April 24, 2014 at 5:25 am #10568
You can always go air gun too http://quackenbushairguns.com/ not your little .22 either a 50 cal mini ball that can drop large game
i would instead get a tube mold like a bullet mold to make the tubing to do all your swagging then use a hand press to jacket a cast lead core
or you can use brass from another caibre to jacket
instead of bees wax to pull impurities go to ikeas buy a bag of cheap tea lights and cut into 1/4 use one quarter on top of liquid lead to pull impurities keep adding quarters till no impurities float and spoon off.April 24, 2014 at 9:30 am #10573
what is your question?April 24, 2014 at 6:00 pm #10643
After watching the video on making brass jackets from .22cal empty cases I presume that one does the “wire drawing” of cast copper rods by pushing short lengths through a die. Is that how it would be done?April 24, 2014 at 6:00 pm #10644
A good source of information on making black powder (and other pyrotechnic related stuff) is http://www.skylighter.com/how_to_make_fireworks.asp
For my powder storage I was lucky and came across an old flammable liquids storage cabinet that was still in good shape.
RobApril 24, 2014 at 6:20 pm #10650
Would this container work for powder storage? Or would the metal parts disqualify it? The actual seal in contact with the red polyethylene body is Teflon. It is for storing high volatile liquids like MEK.
Attachments:You must be logged in to view attached files.April 24, 2014 at 6:39 pm #10654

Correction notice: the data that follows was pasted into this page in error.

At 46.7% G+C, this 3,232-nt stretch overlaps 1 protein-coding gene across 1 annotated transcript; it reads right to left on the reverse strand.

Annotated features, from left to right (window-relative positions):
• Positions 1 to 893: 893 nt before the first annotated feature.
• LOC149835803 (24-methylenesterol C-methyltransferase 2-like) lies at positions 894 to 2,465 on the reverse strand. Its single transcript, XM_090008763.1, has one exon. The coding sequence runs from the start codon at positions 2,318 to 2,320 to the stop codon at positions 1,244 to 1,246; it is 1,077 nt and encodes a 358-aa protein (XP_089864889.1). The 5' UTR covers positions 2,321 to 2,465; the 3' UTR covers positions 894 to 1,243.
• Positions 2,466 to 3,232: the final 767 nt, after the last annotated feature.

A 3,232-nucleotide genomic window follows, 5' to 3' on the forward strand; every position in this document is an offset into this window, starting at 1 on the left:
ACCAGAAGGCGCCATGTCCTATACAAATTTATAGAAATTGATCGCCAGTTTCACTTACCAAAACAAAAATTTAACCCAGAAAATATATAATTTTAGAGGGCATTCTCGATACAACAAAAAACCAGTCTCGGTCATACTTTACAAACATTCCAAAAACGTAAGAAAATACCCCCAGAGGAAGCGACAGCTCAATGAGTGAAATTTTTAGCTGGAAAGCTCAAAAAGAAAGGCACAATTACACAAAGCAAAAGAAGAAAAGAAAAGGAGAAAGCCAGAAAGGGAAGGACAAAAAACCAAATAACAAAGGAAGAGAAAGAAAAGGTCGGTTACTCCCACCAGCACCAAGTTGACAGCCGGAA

Real fast, ’cause I got an errand to run… I would vote “no” on that for powder storage. BP comes in 1lb cans. Putting a whole bunch of loose powder in that thing would make one helluva bomb… and that would be bad. I’m going to build a proper storage box. Use wood and line it with copper sheet, storing the individual cans in it. Or, you could use a wooden cabinet, also lined with copper. Thing is, you’re trying to minimize things like static electricity and sparks. A big old steel can? Erm… not so much. It might be fine for liquids, but not BP.
Skylighter is where I got my start. They got a lot of good info there. Will post more later…
The wicked flee when none pursueth..." - Proverbs 28:1April 24, 2014 at 6:56 pm #10660
Not sure if you fully understood that the red can is made from polyethylene, not steel. But you may have a point in the size and enclosed amount of air. (1 gallon) I am not savvy in the dangers of powder storage.April 24, 2014 at 7:44 pm #10668
Since I know very little about the subject of reloading all I have been doing is reading every ones response and I can see that reloading has many things to it that I need to learn.April 24, 2014 at 8:44 pm #10674
Not sure if you fully understood that the red can is made from polyethylene, not steel. – Bobby
If, by polyethylene, you mean “plastic”, that’s even worse. Think about how plastic generates a static charge… and that would be very, very bad. It’s why they do not sell BP in plastic containers, only tin-lined steel.
Stick with traditional methods. Wood, copper. Store in a cool, dry place, away from anything electrical. And in small amounts only. Don’t buy 50lbs of powder and put them all together. Trust me, you don’t want to do that.
The wicked flee when none pursueth..." - Proverbs 28:1April 25, 2014 at 12:24 am #10706
Good advice from Melgus on the BP storage. Black powder is a very sensitive explosive. Shock, static, & sparks can make it go off. It will create a shock wave un-contained unlike smokless powder. Keep it in the original containers. The safety can is designed for liquids and has a flame arrestor in the spout. It is a fine copper mesh screen that will disapate the heat of a flame. I don’t believe I would experiment with the can. The cabinet I suggested is aproved for use by NFPA for the storage of flammable liquids. The wood provides insulation from the heat of a fire. 1 inch of wood will take about 1/2 hour to burn through in an incipient stage fire. A fully involved structural fire is another matter.April 25, 2014 at 12:35 am #10707